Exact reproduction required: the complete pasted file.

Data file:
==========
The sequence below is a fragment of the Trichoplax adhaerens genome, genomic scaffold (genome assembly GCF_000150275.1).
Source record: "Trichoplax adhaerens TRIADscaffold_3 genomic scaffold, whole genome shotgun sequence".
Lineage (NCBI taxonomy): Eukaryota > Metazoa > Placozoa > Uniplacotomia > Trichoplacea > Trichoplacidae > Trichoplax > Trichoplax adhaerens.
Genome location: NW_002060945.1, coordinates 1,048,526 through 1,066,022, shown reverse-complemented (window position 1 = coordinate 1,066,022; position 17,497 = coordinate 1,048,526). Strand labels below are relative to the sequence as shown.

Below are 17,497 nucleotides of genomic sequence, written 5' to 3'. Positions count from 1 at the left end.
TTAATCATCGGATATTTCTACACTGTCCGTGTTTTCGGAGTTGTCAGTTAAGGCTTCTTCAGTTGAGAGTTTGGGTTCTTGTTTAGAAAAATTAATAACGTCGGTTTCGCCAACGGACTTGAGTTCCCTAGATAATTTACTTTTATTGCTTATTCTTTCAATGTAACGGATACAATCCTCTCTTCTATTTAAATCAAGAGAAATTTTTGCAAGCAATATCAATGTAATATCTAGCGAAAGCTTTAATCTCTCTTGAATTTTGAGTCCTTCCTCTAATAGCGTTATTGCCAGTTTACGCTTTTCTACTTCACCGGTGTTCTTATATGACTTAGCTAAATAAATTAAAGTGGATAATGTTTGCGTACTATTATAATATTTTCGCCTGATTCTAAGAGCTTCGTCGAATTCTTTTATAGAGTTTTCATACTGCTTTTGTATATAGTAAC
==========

The sequence below is a fragment of the Trichoplax adhaerens genome, genomic scaffold (genome assembly GCF_000150275.1).
Source record: "Trichoplax adhaerens TRIADscaffold_3 genomic scaffold, whole genome shotgun sequence".
Lineage (NCBI taxonomy): Eukaryota > Metazoa > Placozoa > Uniplacotomia > Trichoplacea > Trichoplacidae > Trichoplax > Trichoplax adhaerens.
Genome location: NW_002060945.1, coordinates 1,048,526 through 1,066,022, shown reverse-complemented (window position 1 = coordinate 1,066,022; position 17,497 = coordinate 1,048,526). Strand labels below are relative to the sequence as shown.

Below are 17,497 nucleotides of genomic sequence, written 5' to 3'. Positions count from 1 at the left end.
TTAATCATCGGATATTTCTACACTGTCCGTGTTTTCGGAGTTGTCAGTTAAGGCTTCTTCAGTTGAGAGTTTGGGTTCTTGTTTAGAAAAATTAATAACGTCGGTTTCGCCAACGGACTTGAGTTCCCTAGATAATTTACTTTTATTGCTTATTCTTTCAATGTAACGGATACAATCCTCTCTTCTATTTAAATCAAGAGAAATTTTTGCAAGCAATATCAATGTAATATCTAGCGAAAGCTTTAATCTCTCTTGAATTTTGAGTCCTTCCTCTAATAGCGTTATTGCCAGTTTACGCTTTTCTACTTCACCGGTGTTCTTATATGACTTAGCTAAATAAATTAAAGTGGATAATGTTTGCGTACTATTATAATATTTTCGCCTGATTCTAAGAGCTTCGTCGAATTCTTTTATAGAGTTTTCATACTGCTTTTGTATATAGTAAC